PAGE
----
Don't be judgmental. We don't want to accept that we do judge; it's a human trait whether we like it or not; of course, we want to believe that we don't judge, and one that is hard to change. How would you react to finding out if a colleague is feeling mentally unwell? Will you ignore or let them go due to poor performance without investigating why? If you did find out about an employee suffering from mental health problems, would you question why they are a part of recruiting?
Please take into consideration that these thoughts are a result of our judgments/biases and typical stereotypes. I encourage us all to STOP judging someone on their abilities to perform tasks simply because they might be dealing with mental health issues. After all,
We hired them for a reason, and we need to invest in everyone's success and meet them where they are instead of comparing or playing favorites. I want us to stop judging and undermining the value of talent in our teams and industry.
We must have more open discussions with our employees and encourage them to speak up. I know and understand that we are recruiters/sourcers and don't have the "training" as therapists; I get it. However, we unnecessarily create particular behavior to achieve our goals, which adds to our mental health. With our new world of distributed workforces, we need to look out for one another and encourage a conversation to listen, not to solve, but to listen to and be there for that colleague. A trusted relationship can help solve many issues and establish a meaningful relationship. We can have some answers; in some cases, it may surprise you how much we have in common.
Keep in mind that it's our job to counsel your colleague/employees about their issues, but I suggest listening to their challenges by showing them we genuinely care. We aren't therapists, so please never give unsolicited advice when someone opens up. Just be there, and be patient with them. As such, they will gain trust and open up to you. This knowledge will also enable us to know them better and help out.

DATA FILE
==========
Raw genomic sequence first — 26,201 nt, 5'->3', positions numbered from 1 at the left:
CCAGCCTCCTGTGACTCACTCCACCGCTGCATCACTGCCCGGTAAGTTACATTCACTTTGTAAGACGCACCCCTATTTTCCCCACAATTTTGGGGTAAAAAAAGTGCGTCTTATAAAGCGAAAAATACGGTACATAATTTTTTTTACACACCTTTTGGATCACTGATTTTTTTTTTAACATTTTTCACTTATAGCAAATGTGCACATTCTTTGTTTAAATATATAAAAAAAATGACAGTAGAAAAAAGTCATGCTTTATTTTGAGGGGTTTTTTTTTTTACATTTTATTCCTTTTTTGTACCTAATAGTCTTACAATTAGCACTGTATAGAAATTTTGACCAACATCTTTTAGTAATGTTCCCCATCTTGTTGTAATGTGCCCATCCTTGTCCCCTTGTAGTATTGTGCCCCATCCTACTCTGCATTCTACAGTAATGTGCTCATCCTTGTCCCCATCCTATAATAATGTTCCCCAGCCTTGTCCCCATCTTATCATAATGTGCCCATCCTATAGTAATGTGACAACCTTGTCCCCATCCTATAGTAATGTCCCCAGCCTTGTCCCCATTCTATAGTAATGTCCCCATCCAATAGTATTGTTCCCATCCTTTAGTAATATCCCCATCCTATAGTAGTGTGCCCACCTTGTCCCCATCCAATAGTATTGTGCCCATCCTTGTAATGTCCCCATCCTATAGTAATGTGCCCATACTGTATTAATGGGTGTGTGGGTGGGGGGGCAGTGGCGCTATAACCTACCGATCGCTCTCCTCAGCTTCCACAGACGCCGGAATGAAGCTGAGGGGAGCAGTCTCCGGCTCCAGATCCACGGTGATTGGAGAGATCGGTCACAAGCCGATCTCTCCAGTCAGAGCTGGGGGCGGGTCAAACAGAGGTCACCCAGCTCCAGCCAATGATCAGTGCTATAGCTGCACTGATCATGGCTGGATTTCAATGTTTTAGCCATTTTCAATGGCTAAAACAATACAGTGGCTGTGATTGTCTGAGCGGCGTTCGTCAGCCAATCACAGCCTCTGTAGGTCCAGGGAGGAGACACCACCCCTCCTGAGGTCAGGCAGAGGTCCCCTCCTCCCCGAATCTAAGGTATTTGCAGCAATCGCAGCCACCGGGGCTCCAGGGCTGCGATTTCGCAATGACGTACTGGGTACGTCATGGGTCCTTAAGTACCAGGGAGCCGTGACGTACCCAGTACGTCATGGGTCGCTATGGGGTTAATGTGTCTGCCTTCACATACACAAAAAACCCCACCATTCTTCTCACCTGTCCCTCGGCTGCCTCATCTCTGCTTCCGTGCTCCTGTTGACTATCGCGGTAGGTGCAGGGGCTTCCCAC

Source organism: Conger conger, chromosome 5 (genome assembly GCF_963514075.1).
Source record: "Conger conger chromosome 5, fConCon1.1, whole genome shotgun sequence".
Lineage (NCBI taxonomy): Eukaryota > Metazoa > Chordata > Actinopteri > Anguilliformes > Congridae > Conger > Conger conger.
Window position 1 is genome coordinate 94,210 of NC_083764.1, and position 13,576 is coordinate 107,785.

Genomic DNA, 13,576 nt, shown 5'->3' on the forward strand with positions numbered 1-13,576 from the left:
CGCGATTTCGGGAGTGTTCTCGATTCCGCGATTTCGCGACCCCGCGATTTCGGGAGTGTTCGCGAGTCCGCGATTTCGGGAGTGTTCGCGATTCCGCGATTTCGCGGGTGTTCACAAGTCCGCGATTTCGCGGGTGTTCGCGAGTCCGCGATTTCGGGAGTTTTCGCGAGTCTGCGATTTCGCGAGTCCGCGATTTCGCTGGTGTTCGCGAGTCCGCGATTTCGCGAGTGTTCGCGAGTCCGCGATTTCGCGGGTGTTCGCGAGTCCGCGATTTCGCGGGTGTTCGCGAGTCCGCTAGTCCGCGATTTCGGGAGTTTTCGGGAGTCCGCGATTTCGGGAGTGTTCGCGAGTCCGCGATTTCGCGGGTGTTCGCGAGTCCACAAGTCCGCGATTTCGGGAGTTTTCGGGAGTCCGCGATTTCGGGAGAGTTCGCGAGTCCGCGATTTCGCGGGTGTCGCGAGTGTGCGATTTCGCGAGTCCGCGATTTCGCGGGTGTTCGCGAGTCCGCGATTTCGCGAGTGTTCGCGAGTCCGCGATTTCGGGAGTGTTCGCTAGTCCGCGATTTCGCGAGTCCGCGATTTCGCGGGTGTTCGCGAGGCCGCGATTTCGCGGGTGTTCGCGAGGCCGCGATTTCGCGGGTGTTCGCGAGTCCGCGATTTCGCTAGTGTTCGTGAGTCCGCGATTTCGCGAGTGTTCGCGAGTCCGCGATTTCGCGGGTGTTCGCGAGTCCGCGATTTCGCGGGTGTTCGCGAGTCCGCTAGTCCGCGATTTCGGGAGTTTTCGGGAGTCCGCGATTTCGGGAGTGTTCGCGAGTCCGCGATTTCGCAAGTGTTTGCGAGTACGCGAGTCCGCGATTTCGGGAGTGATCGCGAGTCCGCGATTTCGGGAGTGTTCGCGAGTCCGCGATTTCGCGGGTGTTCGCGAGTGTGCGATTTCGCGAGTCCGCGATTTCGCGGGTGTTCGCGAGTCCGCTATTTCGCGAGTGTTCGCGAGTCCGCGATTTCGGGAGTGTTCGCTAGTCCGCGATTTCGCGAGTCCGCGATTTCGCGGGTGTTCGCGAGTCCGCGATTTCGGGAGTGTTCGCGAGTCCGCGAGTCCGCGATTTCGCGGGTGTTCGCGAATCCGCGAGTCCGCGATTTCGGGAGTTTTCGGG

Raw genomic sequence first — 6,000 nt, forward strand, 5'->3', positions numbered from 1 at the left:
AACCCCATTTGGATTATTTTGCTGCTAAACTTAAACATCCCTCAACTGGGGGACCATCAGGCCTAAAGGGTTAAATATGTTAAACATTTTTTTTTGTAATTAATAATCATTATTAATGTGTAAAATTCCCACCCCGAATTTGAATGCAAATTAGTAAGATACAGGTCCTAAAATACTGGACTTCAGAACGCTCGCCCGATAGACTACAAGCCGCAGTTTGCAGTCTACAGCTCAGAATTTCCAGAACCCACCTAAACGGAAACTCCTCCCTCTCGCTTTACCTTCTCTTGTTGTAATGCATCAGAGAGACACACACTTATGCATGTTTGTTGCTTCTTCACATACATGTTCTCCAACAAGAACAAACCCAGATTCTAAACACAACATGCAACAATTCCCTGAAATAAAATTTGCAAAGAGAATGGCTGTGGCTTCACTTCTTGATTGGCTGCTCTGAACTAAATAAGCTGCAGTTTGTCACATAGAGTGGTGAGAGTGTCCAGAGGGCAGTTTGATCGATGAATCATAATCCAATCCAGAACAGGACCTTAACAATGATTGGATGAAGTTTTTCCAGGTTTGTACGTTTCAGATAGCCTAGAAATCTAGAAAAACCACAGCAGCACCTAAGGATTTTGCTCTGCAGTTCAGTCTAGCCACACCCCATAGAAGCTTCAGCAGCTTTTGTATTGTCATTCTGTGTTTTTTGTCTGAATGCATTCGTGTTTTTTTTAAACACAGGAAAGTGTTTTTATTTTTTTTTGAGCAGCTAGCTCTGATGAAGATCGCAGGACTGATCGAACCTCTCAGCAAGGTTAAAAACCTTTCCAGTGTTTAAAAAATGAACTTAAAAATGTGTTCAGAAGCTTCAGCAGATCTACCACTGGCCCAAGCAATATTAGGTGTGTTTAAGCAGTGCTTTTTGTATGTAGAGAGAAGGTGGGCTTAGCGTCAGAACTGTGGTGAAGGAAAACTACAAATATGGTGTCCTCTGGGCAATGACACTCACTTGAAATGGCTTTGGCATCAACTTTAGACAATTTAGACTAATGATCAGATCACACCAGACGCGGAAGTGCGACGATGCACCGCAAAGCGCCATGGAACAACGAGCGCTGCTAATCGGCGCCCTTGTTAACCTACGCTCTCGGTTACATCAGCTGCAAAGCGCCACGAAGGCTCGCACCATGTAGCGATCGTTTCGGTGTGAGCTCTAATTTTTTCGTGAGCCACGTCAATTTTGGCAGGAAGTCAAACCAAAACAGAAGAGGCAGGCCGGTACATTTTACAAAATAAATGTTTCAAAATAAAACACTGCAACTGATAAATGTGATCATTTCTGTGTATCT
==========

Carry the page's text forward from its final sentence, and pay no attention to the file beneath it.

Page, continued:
Most importantly, we need to learn about preventive methods. There are many resources and training to invest in our teams rather than processes. Educating yourself about mental health issues and how to address them could help an individual and yourself. Don't forget; this article is for all of us. You can help by offering solutions and truly identifying where they thrive and shine. We talk about having a work-life balance for the employees to feel relieved and stress-free. Let's back this up by always encouraging time off. We work hard and tend to put other needs first; we need to change this. I always tell my team, "if you are feeling low, others will also feel low; it can be infectious, so take time for YOU, and come back refreshed and energetic."
Establish a connection between performance and resting. If you know me, I love inspirational and servant leadership techniques. My book, my favorite book, would be "Atomic Habits" by James Clear. Discussing the importance of following healthy habits like sleeping well, eating healthy, and exercising with colleagues could have a positive outcome.
There is a lot of pressure for a leader to ensure their team's mental health. As an entire team, we always need to extend help when it's been heard and needed. The "key" communication is the best help you can offer your teams, colleagues, etc. If there is a concern, share the resources available within your company or in general.
Showing compassion and empathy may not be everyone's comfort zone, but I beg the differ; building trust isn't just getting someone to perform and succeed. It's building trust so you can have more meaningful conversations to address any challenges and make the individual's confidence.
Remember that we are just recruiters/sourcers, not mental health professionals, so don't become their therapists. However, advising colleagues to seek therapy to help resolve their problems is always appropriate. You can also use helpful resources provided by various non-governmental organizations.
If you or know anyone who is dealing with depression or stress and needs to talk. Please, help is available. You can speak with someone by dialing 988 Suicide and Crisis Lifeline. Hours: Available 24 hours. Languages: English, Spanish.